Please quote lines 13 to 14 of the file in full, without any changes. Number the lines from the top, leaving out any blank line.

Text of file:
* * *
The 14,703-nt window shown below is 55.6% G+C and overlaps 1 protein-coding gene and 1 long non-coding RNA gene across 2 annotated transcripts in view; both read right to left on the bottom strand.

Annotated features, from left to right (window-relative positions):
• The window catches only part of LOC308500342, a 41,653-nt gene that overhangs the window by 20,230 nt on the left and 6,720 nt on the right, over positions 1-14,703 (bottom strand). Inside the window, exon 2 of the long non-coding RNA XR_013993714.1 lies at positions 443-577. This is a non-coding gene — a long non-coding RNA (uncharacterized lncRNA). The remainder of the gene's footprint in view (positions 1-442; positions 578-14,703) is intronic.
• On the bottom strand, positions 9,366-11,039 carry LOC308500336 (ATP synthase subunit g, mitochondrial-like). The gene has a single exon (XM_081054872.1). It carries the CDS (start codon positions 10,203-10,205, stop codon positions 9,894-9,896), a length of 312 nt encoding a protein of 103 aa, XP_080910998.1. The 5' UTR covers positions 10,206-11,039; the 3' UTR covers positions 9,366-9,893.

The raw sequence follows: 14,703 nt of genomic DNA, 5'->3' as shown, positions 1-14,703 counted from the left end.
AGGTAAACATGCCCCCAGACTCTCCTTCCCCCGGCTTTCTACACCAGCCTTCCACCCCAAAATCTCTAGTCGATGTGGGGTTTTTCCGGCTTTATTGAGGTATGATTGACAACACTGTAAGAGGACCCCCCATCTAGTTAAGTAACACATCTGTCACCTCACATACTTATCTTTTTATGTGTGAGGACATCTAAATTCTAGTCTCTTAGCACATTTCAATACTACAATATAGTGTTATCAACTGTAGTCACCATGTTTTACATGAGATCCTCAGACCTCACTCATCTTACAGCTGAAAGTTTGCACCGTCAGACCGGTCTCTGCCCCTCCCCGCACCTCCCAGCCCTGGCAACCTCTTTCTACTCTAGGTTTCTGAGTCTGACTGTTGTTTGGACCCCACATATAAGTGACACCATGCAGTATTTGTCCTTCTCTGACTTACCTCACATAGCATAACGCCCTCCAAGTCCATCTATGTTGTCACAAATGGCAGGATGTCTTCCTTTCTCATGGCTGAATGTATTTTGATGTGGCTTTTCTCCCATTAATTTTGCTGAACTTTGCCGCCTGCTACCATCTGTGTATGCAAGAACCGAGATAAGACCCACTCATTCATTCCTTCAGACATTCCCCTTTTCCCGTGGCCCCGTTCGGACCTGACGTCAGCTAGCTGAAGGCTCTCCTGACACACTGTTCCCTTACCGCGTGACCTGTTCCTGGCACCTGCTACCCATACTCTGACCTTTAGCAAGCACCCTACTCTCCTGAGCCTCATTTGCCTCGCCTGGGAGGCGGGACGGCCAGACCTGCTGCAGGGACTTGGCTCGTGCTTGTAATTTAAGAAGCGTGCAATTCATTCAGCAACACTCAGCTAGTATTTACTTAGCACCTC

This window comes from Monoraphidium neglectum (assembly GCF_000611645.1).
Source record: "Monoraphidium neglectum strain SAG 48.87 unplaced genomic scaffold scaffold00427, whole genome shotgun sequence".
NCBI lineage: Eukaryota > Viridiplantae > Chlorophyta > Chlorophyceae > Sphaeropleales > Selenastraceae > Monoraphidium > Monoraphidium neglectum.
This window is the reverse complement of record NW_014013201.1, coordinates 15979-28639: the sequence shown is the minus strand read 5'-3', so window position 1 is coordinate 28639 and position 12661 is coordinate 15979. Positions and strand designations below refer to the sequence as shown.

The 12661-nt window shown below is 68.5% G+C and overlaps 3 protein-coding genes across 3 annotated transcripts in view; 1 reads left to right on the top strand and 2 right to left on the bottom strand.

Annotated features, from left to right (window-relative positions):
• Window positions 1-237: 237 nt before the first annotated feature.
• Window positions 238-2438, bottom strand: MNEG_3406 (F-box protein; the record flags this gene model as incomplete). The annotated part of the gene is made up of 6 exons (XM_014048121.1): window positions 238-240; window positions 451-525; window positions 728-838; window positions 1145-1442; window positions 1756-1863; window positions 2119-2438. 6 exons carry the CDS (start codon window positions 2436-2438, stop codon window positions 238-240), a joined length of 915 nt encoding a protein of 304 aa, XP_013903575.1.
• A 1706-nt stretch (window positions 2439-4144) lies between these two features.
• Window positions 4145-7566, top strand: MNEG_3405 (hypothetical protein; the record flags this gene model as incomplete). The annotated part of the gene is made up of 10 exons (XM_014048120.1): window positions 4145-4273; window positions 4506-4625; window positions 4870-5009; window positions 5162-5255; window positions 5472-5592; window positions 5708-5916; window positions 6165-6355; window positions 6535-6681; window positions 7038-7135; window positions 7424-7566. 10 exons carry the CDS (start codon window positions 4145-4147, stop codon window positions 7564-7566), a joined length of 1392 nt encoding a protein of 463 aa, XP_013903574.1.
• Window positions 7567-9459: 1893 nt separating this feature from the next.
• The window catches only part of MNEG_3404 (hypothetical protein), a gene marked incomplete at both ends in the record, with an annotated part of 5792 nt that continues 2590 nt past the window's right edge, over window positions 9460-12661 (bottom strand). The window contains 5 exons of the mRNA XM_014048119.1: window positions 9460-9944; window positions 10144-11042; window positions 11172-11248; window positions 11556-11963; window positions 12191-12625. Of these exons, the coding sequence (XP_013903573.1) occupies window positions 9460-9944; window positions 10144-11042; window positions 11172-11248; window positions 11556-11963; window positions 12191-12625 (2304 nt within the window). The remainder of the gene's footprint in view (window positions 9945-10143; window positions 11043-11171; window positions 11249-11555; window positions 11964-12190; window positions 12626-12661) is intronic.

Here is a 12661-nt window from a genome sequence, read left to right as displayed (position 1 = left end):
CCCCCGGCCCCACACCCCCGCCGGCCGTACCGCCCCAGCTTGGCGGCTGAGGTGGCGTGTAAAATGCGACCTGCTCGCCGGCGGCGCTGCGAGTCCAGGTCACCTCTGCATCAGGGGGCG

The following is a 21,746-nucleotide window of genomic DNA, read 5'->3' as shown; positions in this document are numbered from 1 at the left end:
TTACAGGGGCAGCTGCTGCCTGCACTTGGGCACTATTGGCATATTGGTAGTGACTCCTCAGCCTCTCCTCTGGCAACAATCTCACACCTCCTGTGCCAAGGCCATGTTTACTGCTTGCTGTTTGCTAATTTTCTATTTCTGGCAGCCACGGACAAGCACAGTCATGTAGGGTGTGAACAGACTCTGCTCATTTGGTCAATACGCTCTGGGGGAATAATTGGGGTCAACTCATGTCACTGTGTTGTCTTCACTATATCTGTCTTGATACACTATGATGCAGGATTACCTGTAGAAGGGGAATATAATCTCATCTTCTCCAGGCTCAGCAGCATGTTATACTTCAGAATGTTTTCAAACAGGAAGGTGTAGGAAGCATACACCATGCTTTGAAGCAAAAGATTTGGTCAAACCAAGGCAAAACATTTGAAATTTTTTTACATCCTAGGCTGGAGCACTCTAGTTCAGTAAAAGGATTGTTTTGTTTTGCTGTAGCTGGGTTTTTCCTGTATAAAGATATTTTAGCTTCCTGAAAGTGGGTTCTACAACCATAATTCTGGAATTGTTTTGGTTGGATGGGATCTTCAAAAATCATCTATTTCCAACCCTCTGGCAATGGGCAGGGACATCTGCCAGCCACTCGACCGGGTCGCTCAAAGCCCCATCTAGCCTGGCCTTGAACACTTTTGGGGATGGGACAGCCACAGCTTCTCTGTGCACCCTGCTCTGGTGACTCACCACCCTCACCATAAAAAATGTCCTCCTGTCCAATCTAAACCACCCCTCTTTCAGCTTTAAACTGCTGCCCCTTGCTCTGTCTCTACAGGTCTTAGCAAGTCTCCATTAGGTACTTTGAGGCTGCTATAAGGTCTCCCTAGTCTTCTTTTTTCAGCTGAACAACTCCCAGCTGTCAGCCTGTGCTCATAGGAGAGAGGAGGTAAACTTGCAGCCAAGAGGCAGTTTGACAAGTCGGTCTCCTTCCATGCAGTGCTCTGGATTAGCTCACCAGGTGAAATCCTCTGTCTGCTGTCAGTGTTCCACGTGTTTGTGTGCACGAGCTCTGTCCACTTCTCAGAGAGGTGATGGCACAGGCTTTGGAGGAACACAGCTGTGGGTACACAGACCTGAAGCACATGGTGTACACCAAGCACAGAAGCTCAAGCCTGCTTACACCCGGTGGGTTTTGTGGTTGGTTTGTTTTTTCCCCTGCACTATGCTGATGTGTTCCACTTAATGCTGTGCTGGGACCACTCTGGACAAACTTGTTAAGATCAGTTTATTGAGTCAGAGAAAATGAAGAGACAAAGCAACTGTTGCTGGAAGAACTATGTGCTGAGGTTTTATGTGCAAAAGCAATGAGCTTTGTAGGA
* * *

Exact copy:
• Window positions 1-237: 237 nt before the first annotated feature.
• Window positions 238-2438, bottom strand: MNEG_3406 (F-box protein; the record flags this gene model as incomplete). The annotated part of the gene is made up of 6 exons (XM_014048121.1): window positions 238-240; window positions 451-525; window positions 728-838; window positions 1145-1442; window positions 1756-1863; window positions 2119-2438. 6 exons carry the CDS (start codon window positions 2436-2438, stop codon window positions 238-240), a joined length of 915 nt encoding a protein of 304 aa, XP_013903575.1.